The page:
“My neighbour Simon, who’s an RFS volunteer, banged on my window at 4am screaming ‘It’s here, get ready, get up!’ I was in my pyjamas and I spent the next two hours with hoses defending my home – Simon’s house was already in flames. My plan was to stay at home to protect the roos… I thought I’d be safe as the house is made of brick.
"But we couldn’t stop the fire so I quickly grabbed my cat, Coco, and fled to the river with the fire licking our heels. We jumped in but it was so deep I couldn’t swim and hold Coco above the water. The flames were right behind us. I looked up and suddenly saw a boat with a man standing in it. It was Simon! Jumping on board, I looked back at my home, but all I could see were flames. And on the other side of the water, another fire front was coming over the mountains. The river banks were engulfed in flames so big like a fire tornado. It was an apocalypse. It broke my heart that all my roos must have perished. We tried to paddle downstream, but the smoke was so overwhelming. As the fire-ravaged properties, gas bottles were exploding like bombs and firefighting planes screamed overhead dropping fire retardant.
We sought shelter at a nearby oyster farm, but we were forced to flee again as the flames got closer. Further down we found the evacuation centre, but it was chaos, wall to wall people so we couldn’t fit.
Finally we found a shopping centre to shelter in. Simon returned to our properties the next day to put out spot fires and told me everything was gone - my home, my beloved roos, my car. It was a waste land. But as he was on the phone, he screamed down the phone ‘There’s about 20 roos!’ Apparently they’d heard Simon arrive and had rushed up to him begging for food and water. One even rubbed his face against him as if to say thank you. I cannot believe they survived. I may have lost everything, but I feel like I have won the lottery that those kangaroos survived. Take everything I own because houses are replaceable, wildlife are not.”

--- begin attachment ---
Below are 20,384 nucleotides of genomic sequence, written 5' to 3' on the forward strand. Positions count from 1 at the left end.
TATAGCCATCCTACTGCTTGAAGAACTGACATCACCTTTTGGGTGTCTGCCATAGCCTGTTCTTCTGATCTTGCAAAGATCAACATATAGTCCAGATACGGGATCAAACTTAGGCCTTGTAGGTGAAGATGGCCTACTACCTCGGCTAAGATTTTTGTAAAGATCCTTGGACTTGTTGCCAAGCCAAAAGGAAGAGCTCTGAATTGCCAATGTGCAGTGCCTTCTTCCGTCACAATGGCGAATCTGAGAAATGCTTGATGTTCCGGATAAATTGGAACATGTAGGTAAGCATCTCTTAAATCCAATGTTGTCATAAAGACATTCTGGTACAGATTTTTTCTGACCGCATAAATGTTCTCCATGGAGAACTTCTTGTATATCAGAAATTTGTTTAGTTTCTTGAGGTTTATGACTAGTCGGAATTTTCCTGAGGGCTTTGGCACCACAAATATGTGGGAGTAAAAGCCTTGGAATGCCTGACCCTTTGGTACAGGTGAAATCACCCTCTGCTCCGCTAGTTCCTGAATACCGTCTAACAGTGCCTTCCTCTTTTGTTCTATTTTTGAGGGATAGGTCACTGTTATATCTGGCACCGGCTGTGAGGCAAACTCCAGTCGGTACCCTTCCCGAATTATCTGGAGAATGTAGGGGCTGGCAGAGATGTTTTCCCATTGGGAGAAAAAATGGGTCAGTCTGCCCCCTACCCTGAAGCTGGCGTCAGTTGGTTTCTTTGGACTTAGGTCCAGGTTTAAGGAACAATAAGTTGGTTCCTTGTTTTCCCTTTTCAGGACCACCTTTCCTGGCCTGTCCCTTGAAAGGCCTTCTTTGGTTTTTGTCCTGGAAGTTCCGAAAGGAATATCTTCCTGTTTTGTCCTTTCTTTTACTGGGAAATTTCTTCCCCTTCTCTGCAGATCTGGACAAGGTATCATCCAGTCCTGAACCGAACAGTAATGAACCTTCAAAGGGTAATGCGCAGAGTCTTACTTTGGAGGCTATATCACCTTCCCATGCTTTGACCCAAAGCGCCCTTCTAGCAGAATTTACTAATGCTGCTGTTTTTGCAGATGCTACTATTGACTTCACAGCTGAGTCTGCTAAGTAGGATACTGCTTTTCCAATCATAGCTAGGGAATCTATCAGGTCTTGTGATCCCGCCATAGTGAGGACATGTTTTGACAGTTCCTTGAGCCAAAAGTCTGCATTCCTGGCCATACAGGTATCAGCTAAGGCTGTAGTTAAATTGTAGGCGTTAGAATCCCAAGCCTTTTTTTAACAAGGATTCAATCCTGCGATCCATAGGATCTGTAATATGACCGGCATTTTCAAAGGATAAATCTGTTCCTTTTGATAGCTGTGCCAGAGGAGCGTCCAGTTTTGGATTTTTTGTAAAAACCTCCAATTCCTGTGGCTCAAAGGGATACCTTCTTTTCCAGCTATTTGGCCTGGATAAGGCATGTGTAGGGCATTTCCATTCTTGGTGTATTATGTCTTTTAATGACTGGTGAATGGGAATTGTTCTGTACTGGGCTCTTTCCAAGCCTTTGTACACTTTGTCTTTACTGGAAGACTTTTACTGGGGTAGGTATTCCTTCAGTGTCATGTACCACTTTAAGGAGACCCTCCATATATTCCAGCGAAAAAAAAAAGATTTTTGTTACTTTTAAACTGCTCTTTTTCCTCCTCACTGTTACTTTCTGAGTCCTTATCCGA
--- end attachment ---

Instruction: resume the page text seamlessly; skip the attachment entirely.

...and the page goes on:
Five days after the fire, Rae returned to her property to nurse her traumatised animals. She says she is still crying herself to sleep at night, imagining the ones that didn’t make it.
To support Rae’s sanctuary search ‘Wild 2 Free Inc’ on GoFundMe.com.
"We were all stranded"
New year’s eve became a three-day nightmare for Jack Brand-O’Bryan, at Lake Conjola, NSW.
Sydneysider Jack Brand-O’Bryan stayed at his nan’s house in Fishermans Paradise, on the NSW South Coast, over Christmas. For New Year, he and a few friends drove 10 minutes to Lake Conjola, but what was supposed to be a day of fun, turned into a horrifying three-day ordeal as extreme weather sent a bushfire hurtling towards them and he was forced to shelter. Jack told WHO about the day 89 people lost their homes and three lost their lives.
“We went for a surf for a few hours, and then Nan called to say there was a fire near her home. We tried to get back, but the only road was closed. Within an hour we were forced onto the beach. Everyone was rushing and panicking, trying to get as close to the water as possible – there were 5000 people there with babies crying – and flames [were] appearing on all sides.
"Helicopters started dumping water from the lake all around us to put out the fires, but the wind was so strong and the sand hitting your skin was almost unbearable. It lasted for hours before we were told it was safe to leave the beach. Powerlines were down, the roads were closed and there was no EFTPOS so we couldn’t even buy food.
Jack will never forget how he welcomed 2020, and cannot speak highly enough of the brave men and women from the RFS andSES, who worked to help those in need. “I can’t thank them enough.”
"All we had were the clothes we were wearing. For more than two days we were stranded, living in darkness with limited food until finally we found someone with a boat to take us across to Fishermans Paradise. Luckily, my family and their homes were all OK.”